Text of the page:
Art show tells stories of our attempts to rest in public

‘A Crash Course In Cloudspotting’ aims to make invisibly disabled people visible
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A drawing of a woman lying flat on her back with an old fashioned lamp next to her head. Title: A Crash Course in Cloudspotting (the subversive art of horizontality)

An art show that tells the stories of disabled, chronically ill and neurodivergent people’s attempts to rest in public is coming to Camden, London, next year.

Raquel Meseguer, the artist behind A Crash Course In Cloudspotting, thought she was one of only a small crew of people who needed to rest during the day, in her case due to chronic pain. But when she started asking around, she discovered it was actually a very large crew.

She has so far collected over 200 stories of people’s experiences of resting in public, many of them via her Twitter account, which will be retold during the show. Her own experiences of lying down in public have resulted in embarrassment, being assumed to be homeless, and being moved on by security guards:

The show is due to start at Swiss Cottage Gallery in London on 16 January and will combine the rest stories with a live installation, which will use an app to enable Camden residents to broadcast when they are resting. Each time someone rests it will turn on an individual light bulb in the gallery space, creating a collective light show and illuminating the often hidden needs of many local residents.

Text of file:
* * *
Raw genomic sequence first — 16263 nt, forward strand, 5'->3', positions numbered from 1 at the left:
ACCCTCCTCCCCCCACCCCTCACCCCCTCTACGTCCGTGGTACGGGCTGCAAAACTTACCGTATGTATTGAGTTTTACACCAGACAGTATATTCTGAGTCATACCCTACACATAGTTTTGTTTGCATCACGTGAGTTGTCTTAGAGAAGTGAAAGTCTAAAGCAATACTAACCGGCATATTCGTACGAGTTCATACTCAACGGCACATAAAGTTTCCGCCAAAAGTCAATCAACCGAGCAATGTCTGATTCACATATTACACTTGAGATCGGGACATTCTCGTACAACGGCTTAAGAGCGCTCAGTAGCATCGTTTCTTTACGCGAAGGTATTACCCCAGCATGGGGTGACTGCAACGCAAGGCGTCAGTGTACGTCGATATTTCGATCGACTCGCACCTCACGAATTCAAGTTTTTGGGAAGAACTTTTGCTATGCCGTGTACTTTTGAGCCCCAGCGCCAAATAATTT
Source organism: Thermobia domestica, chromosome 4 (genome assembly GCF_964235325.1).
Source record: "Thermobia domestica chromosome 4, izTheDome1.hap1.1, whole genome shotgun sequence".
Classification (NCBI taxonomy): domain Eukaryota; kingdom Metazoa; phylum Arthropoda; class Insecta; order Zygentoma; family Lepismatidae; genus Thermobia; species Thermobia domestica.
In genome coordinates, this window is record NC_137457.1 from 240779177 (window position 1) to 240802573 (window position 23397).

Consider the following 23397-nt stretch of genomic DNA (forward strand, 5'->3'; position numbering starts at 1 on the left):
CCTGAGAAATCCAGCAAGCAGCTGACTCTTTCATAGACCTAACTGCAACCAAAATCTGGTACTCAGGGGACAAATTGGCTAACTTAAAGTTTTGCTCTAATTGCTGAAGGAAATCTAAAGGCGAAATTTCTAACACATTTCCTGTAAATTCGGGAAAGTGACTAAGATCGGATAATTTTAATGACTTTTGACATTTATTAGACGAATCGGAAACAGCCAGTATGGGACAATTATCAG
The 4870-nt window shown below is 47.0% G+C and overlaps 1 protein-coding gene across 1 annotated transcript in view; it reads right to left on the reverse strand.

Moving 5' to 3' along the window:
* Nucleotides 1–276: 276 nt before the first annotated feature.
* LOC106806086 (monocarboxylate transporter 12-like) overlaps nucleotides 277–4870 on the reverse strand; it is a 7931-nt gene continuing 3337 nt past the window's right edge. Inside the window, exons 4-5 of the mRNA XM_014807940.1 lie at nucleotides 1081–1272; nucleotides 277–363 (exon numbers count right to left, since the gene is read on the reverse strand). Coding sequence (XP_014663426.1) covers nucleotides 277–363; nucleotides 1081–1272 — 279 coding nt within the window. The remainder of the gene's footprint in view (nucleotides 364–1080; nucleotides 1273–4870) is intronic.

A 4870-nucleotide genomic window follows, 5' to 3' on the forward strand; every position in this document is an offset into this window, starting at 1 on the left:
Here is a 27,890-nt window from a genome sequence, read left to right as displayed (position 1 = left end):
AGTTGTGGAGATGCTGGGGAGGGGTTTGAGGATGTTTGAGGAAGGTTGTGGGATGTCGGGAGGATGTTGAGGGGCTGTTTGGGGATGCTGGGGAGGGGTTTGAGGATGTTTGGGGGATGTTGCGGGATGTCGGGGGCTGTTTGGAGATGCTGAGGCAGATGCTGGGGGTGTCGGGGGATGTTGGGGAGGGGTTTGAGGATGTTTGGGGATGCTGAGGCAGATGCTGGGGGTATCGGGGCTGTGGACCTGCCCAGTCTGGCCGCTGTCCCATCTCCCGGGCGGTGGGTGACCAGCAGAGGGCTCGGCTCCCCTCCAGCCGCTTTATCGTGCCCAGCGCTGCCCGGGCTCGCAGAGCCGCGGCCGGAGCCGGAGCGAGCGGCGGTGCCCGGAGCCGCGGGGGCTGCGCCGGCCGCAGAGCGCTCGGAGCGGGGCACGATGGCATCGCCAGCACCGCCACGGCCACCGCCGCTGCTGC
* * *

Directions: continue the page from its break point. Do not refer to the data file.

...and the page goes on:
Raquel Meseguer is still looking for people who live or work in the London Borough of Camden and need to rest during the day to get involved, whether by sharing their rest stories with her or using the app during the installation. You can find out more here.

Raquel said: “It’s a 24 minute play with words and light. I really like that neurodiverse, chronically ill and disabled people, often isolated and absented from cultural spaces, get to broadcast their rest in a public space, and in a public work of art.”

The Spooniehacker team genuinely teared up when we learned about this show. We love the idea of creating a light show through ‘rest’ lights blinking on and off. We hope it will give a sense of solidarity to those resting during the day, which can be a very lonely experience, and we hope it demonstrates to non-disabled and neurotypical people who visit the show just how much need there is for public resting spaces, something Raquel is also campaigning for.


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